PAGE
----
Vaporware Does Not Make You Rich

January 20, 2013

HP bought Autonomy in hopes to turn a profit from the company’s software, but upon delving into Autonomy’s records HP discovered they had invested in vaporware. Read Write focuses on the “Vaporware Allegation Latest HP/Autonomy Twist.” Stanley Morrical is suing HP, because he does not believe the software exists and all HP has to do is prove that it bought $10.3 billion worth of marketable software. To cover a possible blunder, HP claims that Autonomy fooled them with creative accounting and information misrepresentation. Morrical states that HP is doing this to cover its own tracks for making a foolish purchase or a nonexistent purchase.

“While claiming to have IDOL 10 ready, HP actually had nothing to sell, Morrical is accusing. Essentially, he claims, IDOL 10 was vaporware.

‘You go out in the market and say it’s available and it’s not,’ Aron Liang, an associate at the San Francisco law firm Cotchett Pitre & McCarthy, which is representing Morrical, said. ‘So either they knew it and they’re lying or they don’t even know what they’re selling, which in some ways may even be worse.’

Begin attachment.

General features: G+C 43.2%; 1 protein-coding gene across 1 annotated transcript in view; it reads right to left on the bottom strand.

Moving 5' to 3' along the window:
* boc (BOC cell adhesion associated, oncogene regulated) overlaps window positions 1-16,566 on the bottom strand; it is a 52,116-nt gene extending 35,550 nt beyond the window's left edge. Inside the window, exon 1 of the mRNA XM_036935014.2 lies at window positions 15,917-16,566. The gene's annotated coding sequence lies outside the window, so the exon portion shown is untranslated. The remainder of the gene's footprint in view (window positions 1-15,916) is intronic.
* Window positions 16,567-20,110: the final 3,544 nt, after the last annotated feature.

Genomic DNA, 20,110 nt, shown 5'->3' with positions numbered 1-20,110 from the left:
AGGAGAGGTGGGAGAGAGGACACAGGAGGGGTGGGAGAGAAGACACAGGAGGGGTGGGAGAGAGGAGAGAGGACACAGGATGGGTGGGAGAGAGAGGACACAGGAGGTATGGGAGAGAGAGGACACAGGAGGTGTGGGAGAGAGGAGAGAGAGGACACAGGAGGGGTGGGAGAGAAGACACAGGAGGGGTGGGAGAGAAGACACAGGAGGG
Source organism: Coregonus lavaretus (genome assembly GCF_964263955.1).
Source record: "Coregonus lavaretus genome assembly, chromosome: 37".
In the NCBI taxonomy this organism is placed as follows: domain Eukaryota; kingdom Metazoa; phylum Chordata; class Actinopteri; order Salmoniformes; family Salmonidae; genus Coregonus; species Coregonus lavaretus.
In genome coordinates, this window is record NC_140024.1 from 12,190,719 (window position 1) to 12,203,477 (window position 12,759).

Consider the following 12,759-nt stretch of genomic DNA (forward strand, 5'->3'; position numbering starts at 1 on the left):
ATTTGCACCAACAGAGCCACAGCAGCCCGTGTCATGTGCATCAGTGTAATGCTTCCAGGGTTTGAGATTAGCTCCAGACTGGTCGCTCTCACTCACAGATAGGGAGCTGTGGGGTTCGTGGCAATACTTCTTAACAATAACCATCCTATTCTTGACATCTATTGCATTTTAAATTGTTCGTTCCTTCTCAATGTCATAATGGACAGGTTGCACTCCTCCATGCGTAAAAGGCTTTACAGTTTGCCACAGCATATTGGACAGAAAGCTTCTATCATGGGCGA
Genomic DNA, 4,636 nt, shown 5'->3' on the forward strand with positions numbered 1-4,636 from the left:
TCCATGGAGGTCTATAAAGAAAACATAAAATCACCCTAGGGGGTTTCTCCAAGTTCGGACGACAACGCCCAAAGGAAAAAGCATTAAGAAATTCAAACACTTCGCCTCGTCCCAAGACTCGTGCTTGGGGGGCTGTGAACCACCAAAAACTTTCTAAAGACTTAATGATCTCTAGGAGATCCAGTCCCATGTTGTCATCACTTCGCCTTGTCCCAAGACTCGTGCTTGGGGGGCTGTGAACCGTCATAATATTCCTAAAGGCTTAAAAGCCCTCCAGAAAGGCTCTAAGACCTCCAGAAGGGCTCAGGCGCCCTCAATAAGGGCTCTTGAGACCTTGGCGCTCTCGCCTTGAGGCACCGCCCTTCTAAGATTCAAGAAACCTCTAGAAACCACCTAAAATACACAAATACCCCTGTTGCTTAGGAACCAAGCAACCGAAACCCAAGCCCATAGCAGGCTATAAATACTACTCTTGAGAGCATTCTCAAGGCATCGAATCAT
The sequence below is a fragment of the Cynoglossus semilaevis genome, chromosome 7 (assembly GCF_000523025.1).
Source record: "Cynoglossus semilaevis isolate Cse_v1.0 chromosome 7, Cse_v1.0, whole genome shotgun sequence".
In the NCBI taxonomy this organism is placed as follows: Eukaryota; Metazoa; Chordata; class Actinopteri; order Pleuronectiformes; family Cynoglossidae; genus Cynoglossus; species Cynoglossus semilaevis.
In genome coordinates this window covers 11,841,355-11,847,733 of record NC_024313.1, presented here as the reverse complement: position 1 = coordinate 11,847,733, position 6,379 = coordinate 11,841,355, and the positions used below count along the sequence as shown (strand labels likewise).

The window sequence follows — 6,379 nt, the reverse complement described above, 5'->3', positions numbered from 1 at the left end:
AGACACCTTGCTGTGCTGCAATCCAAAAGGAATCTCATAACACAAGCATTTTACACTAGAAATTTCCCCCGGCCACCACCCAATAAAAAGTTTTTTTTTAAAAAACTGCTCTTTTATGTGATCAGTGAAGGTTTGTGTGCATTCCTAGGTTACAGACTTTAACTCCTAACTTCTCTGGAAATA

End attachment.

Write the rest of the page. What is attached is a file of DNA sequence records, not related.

David Schubmehl, a tech analyst for International Data Group, said he was briefed on IDOL 10 in June. However, Schubmehl says he hasn’t talked to any companies using the software.

‘I can’t confirm that anyone is actually using IDOL 10,’ Schubmehl said. ‘However, I have had briefings about that back in June and it certainly seemed to be part of their big data offerings.’”

Nobody has used IDOL 10 it seems, so how could a company have $900 million in revenues from vaporware? Somebody here is lying, but HP and Autonomy are pointing the finger at the other person. Whose nose is really growing?

Whitney Grace, January 20, 2013

Sponsored by ArnoldIT.com, developer of Beyond Search

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